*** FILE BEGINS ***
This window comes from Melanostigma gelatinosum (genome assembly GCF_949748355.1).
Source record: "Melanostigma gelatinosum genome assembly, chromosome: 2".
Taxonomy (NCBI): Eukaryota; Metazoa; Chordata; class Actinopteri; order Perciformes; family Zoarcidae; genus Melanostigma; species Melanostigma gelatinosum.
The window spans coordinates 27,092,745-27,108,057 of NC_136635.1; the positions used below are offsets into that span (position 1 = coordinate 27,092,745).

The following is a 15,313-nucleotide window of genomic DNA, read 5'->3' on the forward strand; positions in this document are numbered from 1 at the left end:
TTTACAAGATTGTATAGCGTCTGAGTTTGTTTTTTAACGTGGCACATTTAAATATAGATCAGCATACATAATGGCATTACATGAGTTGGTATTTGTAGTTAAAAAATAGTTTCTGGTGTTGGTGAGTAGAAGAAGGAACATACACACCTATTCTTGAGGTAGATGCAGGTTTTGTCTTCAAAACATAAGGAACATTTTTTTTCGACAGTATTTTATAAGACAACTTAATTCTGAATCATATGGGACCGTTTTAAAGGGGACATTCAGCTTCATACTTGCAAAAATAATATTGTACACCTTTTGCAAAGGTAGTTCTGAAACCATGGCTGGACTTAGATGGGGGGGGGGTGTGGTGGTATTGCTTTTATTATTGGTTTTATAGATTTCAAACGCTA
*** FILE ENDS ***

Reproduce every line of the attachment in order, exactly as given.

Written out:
This window comes from Melanostigma gelatinosum (genome assembly GCF_949748355.1).
Source record: "Melanostigma gelatinosum genome assembly, chromosome: 2".
Taxonomy (NCBI): Eukaryota; Metazoa; Chordata; class Actinopteri; order Perciformes; family Zoarcidae; genus Melanostigma; species Melanostigma gelatinosum.
The window spans coordinates 27,092,745-27,108,057 of NC_136635.1; the positions used below are offsets into that span (position 1 = coordinate 27,092,745).

The following is a 15,313-nucleotide window of genomic DNA, read 5'->3' on the forward strand; positions in this document are numbered from 1 at the left end:
TTTACAAGATTGTATAGCGTCTGAGTTTGTTTTTTAACGTGGCACATTTAAATATAGATCAGCATACATAATGGCATTACATGAGTTGGTATTTGTAGTTAAAAAATAGTTTCTGGTGTTGGTGAGTAGAAGAAGGAACATACACACCTATTCTTGAGGTAGATGCAGGTTTTGTCTTCAAAACATAAGGAACATTTTTTTTCGACAGTATTTTATAAGACAACTTAATTCTGAATCATATGGGACCGTTTTAAAGGGGACATTCAGCTTCATACTTGCAAAAATAATATTGTACACCTTTTGCAAAGGTAGTTCTGAAACCATGGCTGGACTTAGATGGGGGGGGGGTGTGGTGGTATTGCTTTTATTATTGGTTTTATAGATTTCAAACGCTA